Because finding new friends as a first-time mom can feel like dating all over again.
Challenge: After moms given birth, there are few non-exerting opportunities to network with other new moms and moms are not warned of the difficulty finding friends after birth.
Solution: Apply the ease and convenience of dating apps to a platform made specifically for moms looking for new mom friends.
Case: Make finding new friends for postpartum support easy for moms
Services: Design Research, UX, Branding
Methods: Co-Design Workshop, User Interviews
Moms wish they’d been advised to be proactive about finding new friends while pregnant
Finding new friends post-birth is nearly impossible while new mothers are experiencing postpartum, and finding new friends during pregnancy is a subject not many people are talking about. When receiving advice from professionals and experienced mothers, moms-to-be are not warned of the importance of finding new friends during pregnancy, even though experienced moms wish they had prioritized. More importantly, moms wish they’d been advised to be proactive about finding new friends while pregnant because once baby comes, this becomes quite difficult.
Connections of support before baby arrives and/or during postpartum
There is an opportunity to create a simple and convenient way for moms to connect both before baby arrives or during postpartum that do not require exceptional amounts of energy. Kindred is a mobile app that connects moms based on a maximum distance radius and stage of pregnancy and/or motherhood. All of Kindred’s preferences are mom-specific.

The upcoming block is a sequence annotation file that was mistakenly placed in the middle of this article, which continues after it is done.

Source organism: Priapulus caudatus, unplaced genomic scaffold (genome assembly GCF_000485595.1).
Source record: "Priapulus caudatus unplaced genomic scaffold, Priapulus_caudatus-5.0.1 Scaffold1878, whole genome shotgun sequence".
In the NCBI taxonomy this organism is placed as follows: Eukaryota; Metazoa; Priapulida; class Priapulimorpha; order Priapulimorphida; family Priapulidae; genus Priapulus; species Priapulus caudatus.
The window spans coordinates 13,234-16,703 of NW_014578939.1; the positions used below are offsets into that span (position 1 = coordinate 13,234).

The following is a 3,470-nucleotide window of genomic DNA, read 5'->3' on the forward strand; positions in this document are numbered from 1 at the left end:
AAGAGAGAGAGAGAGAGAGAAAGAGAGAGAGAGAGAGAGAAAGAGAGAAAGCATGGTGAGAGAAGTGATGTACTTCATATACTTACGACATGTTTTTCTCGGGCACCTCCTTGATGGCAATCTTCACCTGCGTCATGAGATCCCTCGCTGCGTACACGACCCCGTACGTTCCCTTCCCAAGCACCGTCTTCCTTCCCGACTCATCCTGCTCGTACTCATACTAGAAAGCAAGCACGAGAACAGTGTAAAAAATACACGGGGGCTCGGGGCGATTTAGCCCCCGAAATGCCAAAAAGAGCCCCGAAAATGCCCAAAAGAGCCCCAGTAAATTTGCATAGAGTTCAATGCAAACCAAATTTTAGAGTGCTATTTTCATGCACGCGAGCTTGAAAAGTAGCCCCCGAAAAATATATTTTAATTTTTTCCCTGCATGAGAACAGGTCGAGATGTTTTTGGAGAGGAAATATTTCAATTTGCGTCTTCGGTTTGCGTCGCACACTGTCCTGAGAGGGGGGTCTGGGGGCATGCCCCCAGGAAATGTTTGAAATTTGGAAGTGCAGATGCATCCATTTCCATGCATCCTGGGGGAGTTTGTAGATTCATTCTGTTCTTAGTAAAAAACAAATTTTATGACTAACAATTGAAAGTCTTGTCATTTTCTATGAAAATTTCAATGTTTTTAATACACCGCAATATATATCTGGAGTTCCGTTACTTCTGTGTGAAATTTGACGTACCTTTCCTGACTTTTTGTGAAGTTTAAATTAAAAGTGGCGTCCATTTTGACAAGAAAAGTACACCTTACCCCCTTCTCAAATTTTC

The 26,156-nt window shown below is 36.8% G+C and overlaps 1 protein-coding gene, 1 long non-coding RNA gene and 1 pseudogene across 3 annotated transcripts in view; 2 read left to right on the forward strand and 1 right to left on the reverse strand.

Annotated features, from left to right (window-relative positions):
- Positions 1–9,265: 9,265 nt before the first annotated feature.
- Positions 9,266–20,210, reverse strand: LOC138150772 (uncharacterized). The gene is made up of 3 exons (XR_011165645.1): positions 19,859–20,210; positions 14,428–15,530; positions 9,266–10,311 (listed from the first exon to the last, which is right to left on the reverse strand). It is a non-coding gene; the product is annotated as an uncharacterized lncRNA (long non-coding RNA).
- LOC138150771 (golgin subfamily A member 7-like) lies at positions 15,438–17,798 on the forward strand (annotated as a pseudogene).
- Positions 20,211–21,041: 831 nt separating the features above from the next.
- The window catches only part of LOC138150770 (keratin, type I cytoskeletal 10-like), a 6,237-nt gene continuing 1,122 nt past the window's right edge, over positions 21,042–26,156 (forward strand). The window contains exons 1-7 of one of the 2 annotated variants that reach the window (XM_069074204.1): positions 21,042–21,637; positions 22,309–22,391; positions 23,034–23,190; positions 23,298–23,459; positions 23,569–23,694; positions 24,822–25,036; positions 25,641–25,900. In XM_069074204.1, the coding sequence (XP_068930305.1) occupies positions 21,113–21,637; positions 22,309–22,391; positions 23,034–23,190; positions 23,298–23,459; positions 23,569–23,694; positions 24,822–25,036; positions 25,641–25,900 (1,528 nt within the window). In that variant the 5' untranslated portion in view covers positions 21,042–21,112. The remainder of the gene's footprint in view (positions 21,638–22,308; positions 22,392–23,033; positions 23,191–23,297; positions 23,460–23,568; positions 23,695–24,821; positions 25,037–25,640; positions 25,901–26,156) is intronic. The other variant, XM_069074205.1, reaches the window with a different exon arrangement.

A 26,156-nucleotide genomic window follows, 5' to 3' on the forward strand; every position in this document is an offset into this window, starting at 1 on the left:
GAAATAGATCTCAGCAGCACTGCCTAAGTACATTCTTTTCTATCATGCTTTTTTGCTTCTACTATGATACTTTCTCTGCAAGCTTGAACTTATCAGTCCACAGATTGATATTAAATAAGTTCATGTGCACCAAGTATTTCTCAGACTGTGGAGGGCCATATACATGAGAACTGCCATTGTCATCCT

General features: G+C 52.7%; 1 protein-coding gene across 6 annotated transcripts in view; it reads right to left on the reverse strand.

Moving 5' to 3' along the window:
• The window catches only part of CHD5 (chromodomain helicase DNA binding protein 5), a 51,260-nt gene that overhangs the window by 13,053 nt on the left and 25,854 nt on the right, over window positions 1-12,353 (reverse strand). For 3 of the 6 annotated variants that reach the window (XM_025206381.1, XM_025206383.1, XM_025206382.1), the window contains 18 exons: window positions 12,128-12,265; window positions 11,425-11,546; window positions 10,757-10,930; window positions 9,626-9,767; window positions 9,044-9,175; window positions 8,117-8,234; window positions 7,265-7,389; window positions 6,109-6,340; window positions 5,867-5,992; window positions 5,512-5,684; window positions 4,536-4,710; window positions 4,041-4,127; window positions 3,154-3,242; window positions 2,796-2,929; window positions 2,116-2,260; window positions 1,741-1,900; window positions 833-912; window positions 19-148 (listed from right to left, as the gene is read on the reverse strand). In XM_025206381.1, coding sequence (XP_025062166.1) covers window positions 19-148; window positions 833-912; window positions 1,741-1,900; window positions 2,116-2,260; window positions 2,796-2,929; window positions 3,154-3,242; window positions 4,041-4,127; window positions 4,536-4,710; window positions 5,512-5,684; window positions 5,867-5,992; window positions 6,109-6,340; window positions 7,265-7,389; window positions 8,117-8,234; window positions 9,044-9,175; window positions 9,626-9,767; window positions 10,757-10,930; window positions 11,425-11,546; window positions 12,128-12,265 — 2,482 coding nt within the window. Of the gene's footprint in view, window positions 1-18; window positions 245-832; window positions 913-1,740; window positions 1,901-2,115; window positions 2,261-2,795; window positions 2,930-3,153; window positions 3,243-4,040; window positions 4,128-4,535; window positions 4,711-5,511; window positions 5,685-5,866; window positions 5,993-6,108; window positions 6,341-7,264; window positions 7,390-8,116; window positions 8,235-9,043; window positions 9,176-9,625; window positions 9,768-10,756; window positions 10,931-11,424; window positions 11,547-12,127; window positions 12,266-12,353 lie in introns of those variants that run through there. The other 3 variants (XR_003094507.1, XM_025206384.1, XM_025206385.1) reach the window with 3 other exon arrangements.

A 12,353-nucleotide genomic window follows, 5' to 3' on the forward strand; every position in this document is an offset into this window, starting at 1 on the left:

Mining the Motherlode
Is it possible for new mothers to prepare for motherhood?
During the workshop, I asked three primary questions. The first corresponded to their experience during pregnancy, asking what type of advice they were given (solicited or not) about how birth and pregnancy would feel and change them. The second question asked what information was missing from their pre-birth advice that would have made them more prepared for postpartum. The final question asked what advice would they give to moms-to-be, based on their lived experience of birth and postpartum.
Moms need to prioritize creating new support networks before birth
These prompts were broad to facilitate conversation about postpartum, but specific enough to focus on the dynamic changes that happen within a mom’s support community. Our conversation ranged discouraging comments from coworkers to methods for building familial and friend relationships from zero again. There was a clear consensus that moms should prioritize new friendships before birth to have reliable support during postpartum.
Other insights stressed the fact that new mothers are most times quite unable to engage in physical activity in the weeks immediately following birth. Healing time is just as crucial as identifying support, and so, a mobile application allows for in-home use without physical activity, which is further acknowledged by the fact that matches are only made within tight radiuses of activity, because mobility is an obstacle by itself let alone adding a child transport.
(Left) Recruitment tactics included the creation of invitations and posters promoted through social media and network outreach from a pool of previous interviewees. (Right) Designed cards were created to facilitate workshop conversation and are numbered to create structure for participants. No drawings necessary; there is room for only short phrases, which relieves pressure for participants.
The space for the co-design workshop was provided in partnership with Babies Project in Chelsea, NYC. Photography and video were generously directed by Evie Cheung and Manako Tamura, respectively.